- Start with a low concentration and gradually increase it over a long period of time
- Support and maintain your skin’s barrier to reduce irritation by increasing hydration and moisturisation
- Protect your skin from sun-damage and further inflammation with a broad spectrum sunscreen
- Avoid starting too many active products at once and instead stagger them to get your skin to adapt to each one
How to Deal with Purging
So, even if you’ve diligently followed the above tips there’s still a chance you can get skin purging. First of all remember that purging is a sign that the products are working and so do not quit or give up! You can definitely manage this often daunting phase and it will be worth it!
The below tips should help you safely navigate most purging. However, if you’re experiencing severe discomfort or if the purge seems to be lasting longer, the you should consult with a dermatologist or other skincare professional. If your breakouts are caused by Tretinoin purging or another prescription product, then immediately contact your treating doctor as they will advise you on how to amend your skincare routine to overcome this.
Doctor’s Top Tips
Here’s how you can get through Tretinoin purging (it also works for purging caused by other retinoids, exfoliating acids, Vitamin C and other skincare):
- Do not pick or squeeze the spots, as this can lead to inflammation or scarring.
- If this is Tretinoin purging or due to beta hydroxy acid (e.g. salicylic acid) or retinoid purging then you don’t need to do anything else as these already treat acne breakouts
- If you’re getting hyperpigmentation from breakouts caused by beta hydroxy acid, Tretinoin or retinoid purging then don’t worry, these products will treat it also
- Use a gentle and hydrating skincare routine to help repair your skin and dampen inflammation during the purging phase. Load up on humectants, and rich nourishing moisturisers to protect and reinforce your skin’s barrier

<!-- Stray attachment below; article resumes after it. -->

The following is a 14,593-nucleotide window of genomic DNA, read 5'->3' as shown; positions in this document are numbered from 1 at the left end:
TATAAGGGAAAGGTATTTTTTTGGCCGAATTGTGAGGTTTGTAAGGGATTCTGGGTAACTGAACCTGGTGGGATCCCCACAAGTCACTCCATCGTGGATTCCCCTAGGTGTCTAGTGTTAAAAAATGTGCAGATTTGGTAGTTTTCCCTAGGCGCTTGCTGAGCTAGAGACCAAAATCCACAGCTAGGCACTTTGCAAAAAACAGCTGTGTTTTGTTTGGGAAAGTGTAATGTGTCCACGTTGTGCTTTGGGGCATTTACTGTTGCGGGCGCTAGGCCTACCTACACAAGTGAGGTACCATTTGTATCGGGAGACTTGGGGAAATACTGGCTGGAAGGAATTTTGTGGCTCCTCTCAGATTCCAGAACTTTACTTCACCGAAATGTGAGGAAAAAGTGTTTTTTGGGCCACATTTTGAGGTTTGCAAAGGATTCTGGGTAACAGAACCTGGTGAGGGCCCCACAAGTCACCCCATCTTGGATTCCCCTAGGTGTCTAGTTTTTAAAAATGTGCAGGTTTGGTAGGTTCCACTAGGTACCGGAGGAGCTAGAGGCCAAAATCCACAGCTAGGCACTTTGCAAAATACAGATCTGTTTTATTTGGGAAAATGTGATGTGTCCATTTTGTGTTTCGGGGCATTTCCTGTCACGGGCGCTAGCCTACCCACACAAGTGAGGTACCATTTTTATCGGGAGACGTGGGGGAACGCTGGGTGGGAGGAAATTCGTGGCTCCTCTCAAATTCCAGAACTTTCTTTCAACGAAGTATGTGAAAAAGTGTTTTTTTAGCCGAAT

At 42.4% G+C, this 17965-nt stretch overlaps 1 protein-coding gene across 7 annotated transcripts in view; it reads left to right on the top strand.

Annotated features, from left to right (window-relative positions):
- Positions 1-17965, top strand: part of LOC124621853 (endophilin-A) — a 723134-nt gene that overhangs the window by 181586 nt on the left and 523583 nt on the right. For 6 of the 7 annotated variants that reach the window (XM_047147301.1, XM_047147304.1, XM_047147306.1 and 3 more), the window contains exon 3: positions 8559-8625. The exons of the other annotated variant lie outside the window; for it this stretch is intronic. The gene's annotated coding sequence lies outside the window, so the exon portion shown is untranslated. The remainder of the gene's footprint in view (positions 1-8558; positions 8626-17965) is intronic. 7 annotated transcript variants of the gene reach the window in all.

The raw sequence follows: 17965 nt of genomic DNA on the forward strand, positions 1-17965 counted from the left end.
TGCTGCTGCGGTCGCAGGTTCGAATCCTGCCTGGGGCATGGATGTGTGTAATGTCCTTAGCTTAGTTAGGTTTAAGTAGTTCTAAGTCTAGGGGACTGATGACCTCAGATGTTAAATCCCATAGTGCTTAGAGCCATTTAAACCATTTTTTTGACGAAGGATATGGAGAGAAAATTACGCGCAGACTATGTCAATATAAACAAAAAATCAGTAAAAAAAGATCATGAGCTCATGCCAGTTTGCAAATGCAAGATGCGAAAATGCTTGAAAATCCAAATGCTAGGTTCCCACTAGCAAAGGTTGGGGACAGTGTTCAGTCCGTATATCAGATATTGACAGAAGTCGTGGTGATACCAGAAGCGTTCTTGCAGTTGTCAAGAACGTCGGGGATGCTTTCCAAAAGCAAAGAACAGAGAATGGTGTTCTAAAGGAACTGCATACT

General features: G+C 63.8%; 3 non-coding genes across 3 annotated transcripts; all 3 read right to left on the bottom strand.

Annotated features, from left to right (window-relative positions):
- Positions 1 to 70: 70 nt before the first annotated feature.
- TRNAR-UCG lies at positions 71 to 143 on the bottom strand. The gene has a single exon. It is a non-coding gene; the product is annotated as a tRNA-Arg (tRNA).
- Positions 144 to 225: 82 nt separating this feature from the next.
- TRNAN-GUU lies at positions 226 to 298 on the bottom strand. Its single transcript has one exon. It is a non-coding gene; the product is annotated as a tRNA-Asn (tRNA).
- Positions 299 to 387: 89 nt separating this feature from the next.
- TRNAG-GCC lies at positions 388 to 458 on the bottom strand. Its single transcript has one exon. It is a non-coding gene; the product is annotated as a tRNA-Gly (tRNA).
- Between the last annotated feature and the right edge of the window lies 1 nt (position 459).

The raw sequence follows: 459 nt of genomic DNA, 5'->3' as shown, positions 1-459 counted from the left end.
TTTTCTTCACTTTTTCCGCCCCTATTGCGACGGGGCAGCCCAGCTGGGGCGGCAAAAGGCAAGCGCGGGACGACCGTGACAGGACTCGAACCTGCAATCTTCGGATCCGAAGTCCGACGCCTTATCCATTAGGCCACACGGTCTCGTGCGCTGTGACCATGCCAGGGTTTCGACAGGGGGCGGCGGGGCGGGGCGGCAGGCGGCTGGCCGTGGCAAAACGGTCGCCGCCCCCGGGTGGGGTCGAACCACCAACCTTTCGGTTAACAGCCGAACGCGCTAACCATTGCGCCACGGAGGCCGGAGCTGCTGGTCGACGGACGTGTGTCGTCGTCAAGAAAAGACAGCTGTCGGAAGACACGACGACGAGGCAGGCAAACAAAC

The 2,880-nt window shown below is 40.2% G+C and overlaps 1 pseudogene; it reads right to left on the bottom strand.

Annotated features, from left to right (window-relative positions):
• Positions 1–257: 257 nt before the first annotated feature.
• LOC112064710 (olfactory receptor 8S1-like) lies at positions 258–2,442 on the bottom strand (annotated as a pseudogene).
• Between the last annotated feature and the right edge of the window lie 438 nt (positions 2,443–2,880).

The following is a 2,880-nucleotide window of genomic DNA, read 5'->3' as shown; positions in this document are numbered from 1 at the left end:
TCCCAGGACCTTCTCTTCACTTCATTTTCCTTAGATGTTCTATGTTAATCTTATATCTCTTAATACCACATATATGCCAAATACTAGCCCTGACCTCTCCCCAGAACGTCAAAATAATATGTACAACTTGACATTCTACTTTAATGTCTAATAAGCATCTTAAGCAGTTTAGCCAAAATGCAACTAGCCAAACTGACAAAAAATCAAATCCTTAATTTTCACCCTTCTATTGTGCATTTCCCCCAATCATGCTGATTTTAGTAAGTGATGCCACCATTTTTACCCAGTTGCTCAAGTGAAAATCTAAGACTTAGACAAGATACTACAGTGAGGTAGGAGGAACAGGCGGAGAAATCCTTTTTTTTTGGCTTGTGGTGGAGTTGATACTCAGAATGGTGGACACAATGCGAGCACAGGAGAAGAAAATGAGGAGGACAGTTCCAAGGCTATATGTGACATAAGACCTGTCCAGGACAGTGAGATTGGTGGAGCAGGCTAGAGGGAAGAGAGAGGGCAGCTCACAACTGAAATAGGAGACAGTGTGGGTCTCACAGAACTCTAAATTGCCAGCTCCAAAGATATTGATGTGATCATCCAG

- Try reducing the frequency of the product you are using and gradually increasing once your skin settles
- If you’re on the slowest frequency and lowest dose, try applying a thin layer of moisturiser then applying your product on top. This will slow down absorption and reduce irritation
Is purging a necessary evil?
In a way, yes and no. Skin purging is generally a sign that the skin product is working. However, your skin has not yet adapted to tolerate it well. It doesn’t happen to everyone and when it occurs it is for a transient period. Unfortunately, if you want to use the product you have to push through this phase. There are no short cuts either I’m afraid, but you can do a few things to reduce the chances of getting purging or at least minimise the severity and duration. By using a “start low and slow” approach, your skin will adjust to the effects of the new product and lessen the severity of purging if it occurs. As always, if you’re concerned about purging or starting a new product, contact a dermatologist or other skin specialist.
Check out our online skin clinic If you are interested in prescription-strength skincare for acne, skin ageing, hyperpigmentation and melasma. Book a virtual consultation with us today and let our doctors create a personalised treatment plan for you.